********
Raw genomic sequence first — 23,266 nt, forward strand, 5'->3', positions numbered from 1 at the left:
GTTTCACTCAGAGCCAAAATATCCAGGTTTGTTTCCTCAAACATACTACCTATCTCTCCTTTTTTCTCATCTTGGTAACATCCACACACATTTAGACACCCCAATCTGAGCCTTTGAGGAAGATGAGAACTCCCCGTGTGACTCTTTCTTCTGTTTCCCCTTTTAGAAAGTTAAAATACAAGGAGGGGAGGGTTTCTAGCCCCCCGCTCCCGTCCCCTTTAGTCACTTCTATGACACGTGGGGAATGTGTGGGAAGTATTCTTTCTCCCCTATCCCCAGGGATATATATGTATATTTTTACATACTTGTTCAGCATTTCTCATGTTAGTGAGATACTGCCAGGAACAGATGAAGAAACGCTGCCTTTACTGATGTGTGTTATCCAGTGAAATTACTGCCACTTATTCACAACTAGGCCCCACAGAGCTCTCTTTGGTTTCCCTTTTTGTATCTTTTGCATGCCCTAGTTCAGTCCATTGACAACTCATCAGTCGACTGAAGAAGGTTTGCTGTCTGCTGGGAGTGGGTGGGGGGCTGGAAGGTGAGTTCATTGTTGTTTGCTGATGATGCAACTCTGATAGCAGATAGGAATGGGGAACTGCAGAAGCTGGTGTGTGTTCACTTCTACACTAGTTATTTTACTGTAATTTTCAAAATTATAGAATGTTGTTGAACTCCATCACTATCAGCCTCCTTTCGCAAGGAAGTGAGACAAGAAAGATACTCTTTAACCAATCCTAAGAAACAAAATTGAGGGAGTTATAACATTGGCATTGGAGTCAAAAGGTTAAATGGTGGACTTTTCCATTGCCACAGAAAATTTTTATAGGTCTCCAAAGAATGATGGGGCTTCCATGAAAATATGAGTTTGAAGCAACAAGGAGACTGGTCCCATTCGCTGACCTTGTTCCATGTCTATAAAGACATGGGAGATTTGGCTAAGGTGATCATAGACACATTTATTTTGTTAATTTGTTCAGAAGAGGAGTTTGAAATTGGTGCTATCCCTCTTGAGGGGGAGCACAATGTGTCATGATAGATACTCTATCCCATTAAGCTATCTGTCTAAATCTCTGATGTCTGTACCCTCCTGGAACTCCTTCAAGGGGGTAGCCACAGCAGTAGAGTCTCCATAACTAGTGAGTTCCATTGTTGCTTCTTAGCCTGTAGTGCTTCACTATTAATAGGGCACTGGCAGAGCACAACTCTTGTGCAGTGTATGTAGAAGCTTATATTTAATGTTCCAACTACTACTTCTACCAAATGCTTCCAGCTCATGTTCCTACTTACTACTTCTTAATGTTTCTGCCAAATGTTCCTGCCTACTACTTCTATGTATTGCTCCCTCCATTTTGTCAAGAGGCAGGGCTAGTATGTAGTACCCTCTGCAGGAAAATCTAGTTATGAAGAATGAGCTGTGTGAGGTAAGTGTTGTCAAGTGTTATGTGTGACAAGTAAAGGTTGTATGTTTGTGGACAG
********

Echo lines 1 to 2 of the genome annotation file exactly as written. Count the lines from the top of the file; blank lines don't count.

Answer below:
Raw genomic sequence first — 23,266 nt, forward strand, 5'->3', positions numbered from 1 at the left:
GTTTCACTCAGAGCCAAAATATCCAGGTTTGTTTCCTCAAACATACTACCTATCTCTCCTTTTTTCTCATCTTGGTAACATCCACACACATTTAGACACCCCAATCTGAGCCTTTGAGGAAGATGAGAACTCCCCGTGTGACTCTTTCTTCTGTTTCCCCTTTTAGAAAGTTAAAATACAAGGAGGGGAGGGTTTCTAGCCCCCCGCTCCCGTCCCCTTTAGTCACTTCTATGACACGTGGGGAATGTGTGGGAAGTATTCTTTCTCCCCTATCCCCAGGGATATATATGTATATTTTTACATACTTGTTCAGCATTTCTCATGTTAGTGAGATACTGCCAGGAACAGATGAAGAAACGCTGCCTTTACTGATGTGTGTTATCCAGTGAAATTACTGCCACTTATTCACAACTAGGCCCCACAGAGCTCTCTTTGGTTTCCCTTTTTGTATCTTTTGCATGCCCTAGTTCAGTCCATTGACAACTCATCAGTCGACTGAAGAAGGTTTGCTGTCTGCTGGGAGTGGGTGGGGGGCTGGAAGGTGAGTTCATTGTTGTTTGCTGATGATGCAACTCTGATAGCAGATAGGAATGGGGAACTGCAGAAGCTGGTGTGTGTTCACTTCTACACTAGTTATTTTACTGTAATTTTCAAAATTATAGAATGTTGTTGAACTCCATCACTATCAGCCTCCTTTCGCAAGGAAGTGAGACAAGAAAGATACTCTTTAACCAATCCTAAGAAACAAAATTGAGGGAGTTATAACATTGGCATTGGAGTCAAAAGGTTAAATGGTGGACTTTTCCATTGCCACAGAAAATTTTTATAGGTCTCCAAAGAATGATGGGGCTTCCATGAAAATATGAGTTTGAAGCAACAAGGAGACTGGTCCCATTCGCTGACCTTGTTCCATGTCTATAAAGACATGGGAGATTTGGCTAAGGTGATCATAGACACATTTATTTTGTTAATTTGTTCAGAAGAGGAGTTTGAAATTGGTGCTATCCCTCTTGAGGGGGAGCACAATGTGTCATGATAGATACTCTATCCCATTAAGCTATCTGTCTAAATCTCTGATGTCTGTACCCTCCTGGAACTCCTTCAAGGGGGTAGCCACAGCAGTAGAGTCTCCATAACTAGTGAGTTCCATTGTTGCTTCTTAGCCTGTAGTGCTTCACTATTAATAGGGCACTGGCAGAGCACAACTCTTGTGCAGTGTATGTAGAAGCTTATATTTAATGTTCCAACTACTACTTCTACCAAATGCTTCCAGCTCATGTTCCTACTTACTACTTCTTAATGTTTCTGCCAAATGTTCCTGCCTACTACTTCTATGTATTGCTCCCTCCATTTTGTCAAGAGGCAGGGCTAGTATGTAGTACCCTCTGCAGGAAAATCTAGTTATGAAGAATGAGCTGTGTGAGGTAAGTGTTGTCAAGTGTTATGTGTGACAAGTAAAGGTTGTATGTTTGTGGACAG